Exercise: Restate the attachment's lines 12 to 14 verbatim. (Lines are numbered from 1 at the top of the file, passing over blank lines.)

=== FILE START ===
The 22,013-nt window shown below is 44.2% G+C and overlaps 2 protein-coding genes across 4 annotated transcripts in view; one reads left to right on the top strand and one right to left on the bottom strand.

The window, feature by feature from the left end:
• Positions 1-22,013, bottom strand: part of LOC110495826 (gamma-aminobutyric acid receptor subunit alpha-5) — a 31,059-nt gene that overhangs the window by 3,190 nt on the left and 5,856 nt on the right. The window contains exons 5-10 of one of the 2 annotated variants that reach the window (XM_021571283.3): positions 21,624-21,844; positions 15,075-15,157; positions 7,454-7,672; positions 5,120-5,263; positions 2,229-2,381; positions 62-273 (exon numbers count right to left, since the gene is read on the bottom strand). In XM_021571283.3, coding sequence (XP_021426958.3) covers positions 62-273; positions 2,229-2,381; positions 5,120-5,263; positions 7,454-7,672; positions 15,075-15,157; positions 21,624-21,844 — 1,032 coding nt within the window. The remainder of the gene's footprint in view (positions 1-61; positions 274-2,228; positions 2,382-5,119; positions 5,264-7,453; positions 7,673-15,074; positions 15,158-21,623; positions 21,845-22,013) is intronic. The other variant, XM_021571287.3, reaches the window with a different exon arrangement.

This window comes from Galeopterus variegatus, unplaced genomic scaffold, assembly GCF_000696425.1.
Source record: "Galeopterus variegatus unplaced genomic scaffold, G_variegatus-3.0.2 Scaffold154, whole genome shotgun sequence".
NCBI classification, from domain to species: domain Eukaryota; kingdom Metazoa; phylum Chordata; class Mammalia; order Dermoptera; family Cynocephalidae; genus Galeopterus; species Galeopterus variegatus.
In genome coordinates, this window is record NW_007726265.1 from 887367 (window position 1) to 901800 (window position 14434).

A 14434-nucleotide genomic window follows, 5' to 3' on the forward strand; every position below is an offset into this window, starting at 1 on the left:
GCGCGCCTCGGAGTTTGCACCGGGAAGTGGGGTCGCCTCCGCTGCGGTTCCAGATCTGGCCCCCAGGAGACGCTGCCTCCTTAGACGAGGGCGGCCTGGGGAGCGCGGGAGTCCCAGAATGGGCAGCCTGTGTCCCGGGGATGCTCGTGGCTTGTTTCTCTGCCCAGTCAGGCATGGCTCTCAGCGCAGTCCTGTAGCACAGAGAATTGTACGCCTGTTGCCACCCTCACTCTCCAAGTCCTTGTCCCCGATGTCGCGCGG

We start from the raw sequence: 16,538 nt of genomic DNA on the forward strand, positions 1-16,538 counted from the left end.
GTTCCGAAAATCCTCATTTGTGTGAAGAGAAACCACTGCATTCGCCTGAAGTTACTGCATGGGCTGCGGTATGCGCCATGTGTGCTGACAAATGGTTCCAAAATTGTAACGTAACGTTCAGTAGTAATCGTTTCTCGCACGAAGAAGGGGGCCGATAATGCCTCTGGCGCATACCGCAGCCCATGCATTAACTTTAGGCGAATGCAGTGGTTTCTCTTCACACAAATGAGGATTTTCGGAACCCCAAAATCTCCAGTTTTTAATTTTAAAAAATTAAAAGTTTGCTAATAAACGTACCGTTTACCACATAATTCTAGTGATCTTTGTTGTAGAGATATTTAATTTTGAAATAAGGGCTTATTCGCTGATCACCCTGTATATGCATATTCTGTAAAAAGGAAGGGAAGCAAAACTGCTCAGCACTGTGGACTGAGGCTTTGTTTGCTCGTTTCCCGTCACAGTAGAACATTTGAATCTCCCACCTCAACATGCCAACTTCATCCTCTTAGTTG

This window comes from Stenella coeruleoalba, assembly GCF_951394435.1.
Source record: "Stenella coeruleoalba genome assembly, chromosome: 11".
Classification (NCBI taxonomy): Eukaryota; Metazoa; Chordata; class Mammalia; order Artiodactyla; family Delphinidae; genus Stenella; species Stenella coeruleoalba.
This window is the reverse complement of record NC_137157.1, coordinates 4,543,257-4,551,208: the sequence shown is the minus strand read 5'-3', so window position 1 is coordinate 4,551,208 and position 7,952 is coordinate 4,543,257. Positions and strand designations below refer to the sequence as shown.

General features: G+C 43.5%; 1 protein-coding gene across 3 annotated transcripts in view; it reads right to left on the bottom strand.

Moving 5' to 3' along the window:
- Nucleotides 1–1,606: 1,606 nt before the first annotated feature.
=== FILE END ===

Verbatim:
This window comes from Stenella coeruleoalba, assembly GCF_951394435.1.
Source record: "Stenella coeruleoalba genome assembly, chromosome: 11".
Classification (NCBI taxonomy): Eukaryota; Metazoa; Chordata; class Mammalia; order Artiodactyla; family Delphinidae; genus Stenella; species Stenella coeruleoalba.